To the best of our knowledge, this study is the first one to report such a high incidence of proven and probable IPA in critically ill H1N1 patients. Five of the nine IPA patients had proven IPA, based on microscopic evidence of Aspergillus in endobronchial biopsy. Four IPA patients were diagnosed with probable IPA using the modified EORTC criteria for ICU patients as published previously [20]. Increasing evidence indeed shows that ICU patients frequently develop IPA even without the classical risk factors according to the revised EORTC criteria [12, 20, 23, 24, 25, 26]. This is an inherent limitation that applies to all reports on incidence of invasive aspergillosis in ICU patients. De Pauw et al. [19] also explicitly acknowledge this limitation in their paper on the revised EORTC definitions. The modified diagnosis of probable IPA in our ICU population should be further examined in multicentric studies. Finally, the key message of this paper is to draw the attention of the ICU physician to the fact that new risk categories for developing IPA (such as H1N1 with steroid use) may be identified, indicating the need for a high level of clinical vigilance to detect such extremely dangerous but treatable co-infection.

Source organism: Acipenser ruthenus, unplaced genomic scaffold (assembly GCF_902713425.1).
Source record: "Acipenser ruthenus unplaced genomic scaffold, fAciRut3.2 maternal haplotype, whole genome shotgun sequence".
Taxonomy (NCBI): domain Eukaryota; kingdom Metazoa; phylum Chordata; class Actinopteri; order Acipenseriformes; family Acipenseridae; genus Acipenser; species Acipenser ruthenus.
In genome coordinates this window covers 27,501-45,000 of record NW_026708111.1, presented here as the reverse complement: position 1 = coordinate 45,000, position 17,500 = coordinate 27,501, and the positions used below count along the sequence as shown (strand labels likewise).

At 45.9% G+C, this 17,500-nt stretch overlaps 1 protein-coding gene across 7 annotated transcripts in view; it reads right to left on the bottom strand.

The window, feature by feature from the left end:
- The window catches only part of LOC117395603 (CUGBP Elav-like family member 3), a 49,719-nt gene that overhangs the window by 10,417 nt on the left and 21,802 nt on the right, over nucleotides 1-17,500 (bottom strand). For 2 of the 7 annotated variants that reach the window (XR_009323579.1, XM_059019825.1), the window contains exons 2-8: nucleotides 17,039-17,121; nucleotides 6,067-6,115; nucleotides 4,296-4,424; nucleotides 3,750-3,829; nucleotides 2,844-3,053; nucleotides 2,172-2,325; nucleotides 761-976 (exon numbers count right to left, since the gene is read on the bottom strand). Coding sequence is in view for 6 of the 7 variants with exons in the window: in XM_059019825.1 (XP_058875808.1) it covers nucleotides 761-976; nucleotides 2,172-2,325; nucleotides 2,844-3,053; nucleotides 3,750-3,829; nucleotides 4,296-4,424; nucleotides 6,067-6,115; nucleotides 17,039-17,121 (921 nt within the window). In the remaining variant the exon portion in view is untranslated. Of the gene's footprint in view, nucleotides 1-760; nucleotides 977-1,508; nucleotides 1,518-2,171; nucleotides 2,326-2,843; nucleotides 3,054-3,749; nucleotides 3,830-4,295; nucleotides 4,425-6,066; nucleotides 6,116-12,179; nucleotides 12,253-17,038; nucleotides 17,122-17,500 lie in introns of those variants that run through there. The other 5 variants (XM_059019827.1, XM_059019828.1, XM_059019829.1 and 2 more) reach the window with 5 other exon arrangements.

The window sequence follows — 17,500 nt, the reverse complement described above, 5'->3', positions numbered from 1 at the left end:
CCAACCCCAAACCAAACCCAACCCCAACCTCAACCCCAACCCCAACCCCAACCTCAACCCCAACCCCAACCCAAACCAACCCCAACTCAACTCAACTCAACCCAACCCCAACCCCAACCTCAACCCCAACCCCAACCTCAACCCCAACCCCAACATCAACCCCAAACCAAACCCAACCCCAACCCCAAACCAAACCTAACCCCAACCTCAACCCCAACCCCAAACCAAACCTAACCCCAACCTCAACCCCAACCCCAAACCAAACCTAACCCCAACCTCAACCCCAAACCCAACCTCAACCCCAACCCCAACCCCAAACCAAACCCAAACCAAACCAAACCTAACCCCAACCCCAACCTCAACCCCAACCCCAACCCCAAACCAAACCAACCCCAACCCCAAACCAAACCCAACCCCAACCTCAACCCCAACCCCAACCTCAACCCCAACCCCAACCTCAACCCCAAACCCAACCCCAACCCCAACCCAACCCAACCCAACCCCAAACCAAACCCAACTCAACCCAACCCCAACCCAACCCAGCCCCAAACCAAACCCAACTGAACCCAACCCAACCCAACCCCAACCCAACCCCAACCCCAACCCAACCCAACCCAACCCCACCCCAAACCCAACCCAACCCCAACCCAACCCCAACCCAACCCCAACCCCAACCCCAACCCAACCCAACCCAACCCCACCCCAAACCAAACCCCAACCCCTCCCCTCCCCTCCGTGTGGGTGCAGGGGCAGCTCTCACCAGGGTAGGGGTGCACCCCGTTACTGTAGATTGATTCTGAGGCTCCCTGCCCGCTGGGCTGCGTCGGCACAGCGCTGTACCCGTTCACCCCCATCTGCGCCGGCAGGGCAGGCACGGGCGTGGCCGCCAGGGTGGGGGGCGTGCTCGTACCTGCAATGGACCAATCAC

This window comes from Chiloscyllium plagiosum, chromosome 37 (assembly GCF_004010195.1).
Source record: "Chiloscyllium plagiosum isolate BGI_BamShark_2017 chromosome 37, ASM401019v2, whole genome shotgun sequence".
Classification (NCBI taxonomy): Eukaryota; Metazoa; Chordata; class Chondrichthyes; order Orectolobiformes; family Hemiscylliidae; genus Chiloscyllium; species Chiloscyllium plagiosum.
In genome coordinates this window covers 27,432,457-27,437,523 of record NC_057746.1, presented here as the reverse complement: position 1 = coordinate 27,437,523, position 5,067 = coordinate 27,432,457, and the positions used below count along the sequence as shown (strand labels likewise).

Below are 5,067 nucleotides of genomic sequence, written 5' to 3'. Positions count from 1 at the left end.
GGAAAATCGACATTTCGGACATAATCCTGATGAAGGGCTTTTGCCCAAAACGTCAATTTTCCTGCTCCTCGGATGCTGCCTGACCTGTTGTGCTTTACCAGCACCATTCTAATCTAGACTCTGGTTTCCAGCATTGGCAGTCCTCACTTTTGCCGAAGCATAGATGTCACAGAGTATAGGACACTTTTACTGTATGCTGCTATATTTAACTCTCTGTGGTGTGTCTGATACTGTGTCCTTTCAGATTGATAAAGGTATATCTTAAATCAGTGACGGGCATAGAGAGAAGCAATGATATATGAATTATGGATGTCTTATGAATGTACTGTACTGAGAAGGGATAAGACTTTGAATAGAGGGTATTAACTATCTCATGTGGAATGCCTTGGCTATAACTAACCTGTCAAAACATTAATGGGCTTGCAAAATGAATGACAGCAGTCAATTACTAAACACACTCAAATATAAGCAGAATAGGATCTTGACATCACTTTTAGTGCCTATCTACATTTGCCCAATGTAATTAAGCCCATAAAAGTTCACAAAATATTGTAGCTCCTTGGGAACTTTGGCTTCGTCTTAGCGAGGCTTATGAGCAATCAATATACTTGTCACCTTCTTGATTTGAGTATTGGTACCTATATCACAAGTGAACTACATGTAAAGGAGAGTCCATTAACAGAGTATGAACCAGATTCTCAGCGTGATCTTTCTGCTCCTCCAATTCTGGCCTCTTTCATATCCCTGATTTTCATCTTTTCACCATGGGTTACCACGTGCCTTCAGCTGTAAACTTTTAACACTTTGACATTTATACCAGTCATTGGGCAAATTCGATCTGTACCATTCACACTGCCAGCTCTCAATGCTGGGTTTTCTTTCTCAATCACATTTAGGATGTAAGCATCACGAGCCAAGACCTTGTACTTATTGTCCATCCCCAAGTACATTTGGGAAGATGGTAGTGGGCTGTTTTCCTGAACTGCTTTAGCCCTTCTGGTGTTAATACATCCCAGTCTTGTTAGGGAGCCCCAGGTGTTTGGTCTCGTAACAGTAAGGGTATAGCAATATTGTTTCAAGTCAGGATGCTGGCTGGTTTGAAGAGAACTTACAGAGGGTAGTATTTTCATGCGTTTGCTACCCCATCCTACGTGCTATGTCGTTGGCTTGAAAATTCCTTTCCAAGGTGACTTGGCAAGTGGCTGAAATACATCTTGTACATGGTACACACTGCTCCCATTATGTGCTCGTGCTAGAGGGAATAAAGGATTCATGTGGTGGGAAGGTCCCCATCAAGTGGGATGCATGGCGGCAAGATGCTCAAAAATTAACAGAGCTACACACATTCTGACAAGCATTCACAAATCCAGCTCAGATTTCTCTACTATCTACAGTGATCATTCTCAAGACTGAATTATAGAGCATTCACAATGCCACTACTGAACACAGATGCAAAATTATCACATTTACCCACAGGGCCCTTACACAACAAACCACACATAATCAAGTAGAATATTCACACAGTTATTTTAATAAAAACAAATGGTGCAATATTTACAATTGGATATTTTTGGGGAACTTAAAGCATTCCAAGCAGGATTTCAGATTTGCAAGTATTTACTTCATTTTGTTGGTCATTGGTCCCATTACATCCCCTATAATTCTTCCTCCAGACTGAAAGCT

In a prospective study, Martin-Loeches et al. [10] reported fungal superinfections (IPA) in 1.8 % of 220 CS-treated critically ill H1N1 patients. Kim et al. [9] found similar results: 1.6 % of 245 critically ill H1N1 patients were diagnosed with IPA. In comparison with these two studies, we noticed that our H1N1 patients were sicker and received more CS prior to ICU admission, which could explain the higher incidence of IPA in our study. Moreover, our diagnostic approach included not only BAL cultures, but also implementation of GM detection in serum and BAL. This latter test has been validated as a valuable diagnostic tool in a prospective study in our ICU [20]. Extensive environmental fungal sampling in the ICUs as well as in the hospital wards did not indicate an outbreak of IPA during the study period in both ICUs. A few years before the H1N1 flu seasons, Meersseman et al. [12] reported incidences of proven and probable IPA on the same ICU unit (UZL) where the current study was performed [12, 20]. In a retrospective study between January 2000 and 2003, 5.7 % (105/1,850) of ICU patients had proven or probable IPA [12]. In a prospective follow-up study between July 2005 and December 2006, the same authors found 3 % (34/1,109) of ICU patients to have proven or probable IPA [20]. Besides a high incidence of IPA and in line with others, we also found a worse outcome of IPA patients: ICU and hospital length of stay were significantly higher in IPA patients [27].